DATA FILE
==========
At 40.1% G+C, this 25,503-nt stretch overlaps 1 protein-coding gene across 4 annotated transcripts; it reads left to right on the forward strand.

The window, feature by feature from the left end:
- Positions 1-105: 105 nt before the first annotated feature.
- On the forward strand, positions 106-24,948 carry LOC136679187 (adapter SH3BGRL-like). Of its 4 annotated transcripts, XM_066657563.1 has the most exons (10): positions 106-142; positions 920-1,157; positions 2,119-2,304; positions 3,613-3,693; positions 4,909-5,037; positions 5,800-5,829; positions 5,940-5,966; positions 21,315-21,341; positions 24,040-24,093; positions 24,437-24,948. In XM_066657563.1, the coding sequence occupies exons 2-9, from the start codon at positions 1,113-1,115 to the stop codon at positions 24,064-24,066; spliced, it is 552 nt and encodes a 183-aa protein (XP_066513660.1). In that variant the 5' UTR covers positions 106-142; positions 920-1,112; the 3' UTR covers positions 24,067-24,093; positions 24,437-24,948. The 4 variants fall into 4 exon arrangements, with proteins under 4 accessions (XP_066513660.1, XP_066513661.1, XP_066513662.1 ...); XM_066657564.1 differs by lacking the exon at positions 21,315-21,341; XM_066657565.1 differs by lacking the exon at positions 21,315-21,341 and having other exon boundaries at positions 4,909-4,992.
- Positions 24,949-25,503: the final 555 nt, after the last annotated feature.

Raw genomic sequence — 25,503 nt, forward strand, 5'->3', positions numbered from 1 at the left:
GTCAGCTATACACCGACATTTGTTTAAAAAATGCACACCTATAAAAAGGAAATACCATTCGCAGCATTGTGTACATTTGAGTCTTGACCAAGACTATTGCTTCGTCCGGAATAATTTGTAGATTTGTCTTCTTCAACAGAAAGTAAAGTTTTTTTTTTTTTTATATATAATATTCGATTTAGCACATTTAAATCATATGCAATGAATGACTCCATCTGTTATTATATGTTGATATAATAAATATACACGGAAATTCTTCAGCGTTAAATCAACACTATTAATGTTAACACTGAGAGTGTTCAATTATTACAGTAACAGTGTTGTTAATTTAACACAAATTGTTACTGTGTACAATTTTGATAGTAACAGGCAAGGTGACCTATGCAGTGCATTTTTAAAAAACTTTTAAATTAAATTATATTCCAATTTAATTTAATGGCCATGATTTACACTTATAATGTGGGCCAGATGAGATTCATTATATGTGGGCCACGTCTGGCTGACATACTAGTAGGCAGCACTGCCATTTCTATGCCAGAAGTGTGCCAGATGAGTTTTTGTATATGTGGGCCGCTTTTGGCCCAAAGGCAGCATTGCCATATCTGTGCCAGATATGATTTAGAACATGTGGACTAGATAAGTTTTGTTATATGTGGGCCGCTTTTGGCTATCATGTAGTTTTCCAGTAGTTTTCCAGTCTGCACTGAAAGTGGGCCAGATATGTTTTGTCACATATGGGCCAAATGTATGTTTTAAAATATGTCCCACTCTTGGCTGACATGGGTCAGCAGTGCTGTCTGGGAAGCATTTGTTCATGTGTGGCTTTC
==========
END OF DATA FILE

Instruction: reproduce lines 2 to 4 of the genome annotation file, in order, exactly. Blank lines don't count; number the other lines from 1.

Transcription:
The window, feature by feature from the left end:
- Positions 1-105: 105 nt before the first annotated feature.
- On the forward strand, positions 106-24,948 carry LOC136679187 (adapter SH3BGRL-like). Of its 4 annotated transcripts, XM_066657563.1 has the most exons (10): positions 106-142; positions 920-1,157; positions 2,119-2,304; positions 3,613-3,693; positions 4,909-5,037; positions 5,800-5,829; positions 5,940-5,966; positions 21,315-21,341; positions 24,040-24,093; positions 24,437-24,948. In XM_066657563.1, the coding sequence occupies exons 2-9, from the start codon at positions 1,113-1,115 to the stop codon at positions 24,064-24,066; spliced, it is 552 nt and encodes a 183-aa protein (XP_066513660.1). In that variant the 5' UTR covers positions 106-142; positions 920-1,112; the 3' UTR covers positions 24,067-24,093; positions 24,437-24,948. The 4 variants fall into 4 exon arrangements, with proteins under 4 accessions (XP_066513660.1, XP_066513661.1, XP_066513662.1 ...); XM_066657564.1 differs by lacking the exon at positions 21,315-21,341; XM_066657565.1 differs by lacking the exon at positions 21,315-21,341 and having other exon boundaries at positions 4,909-4,992.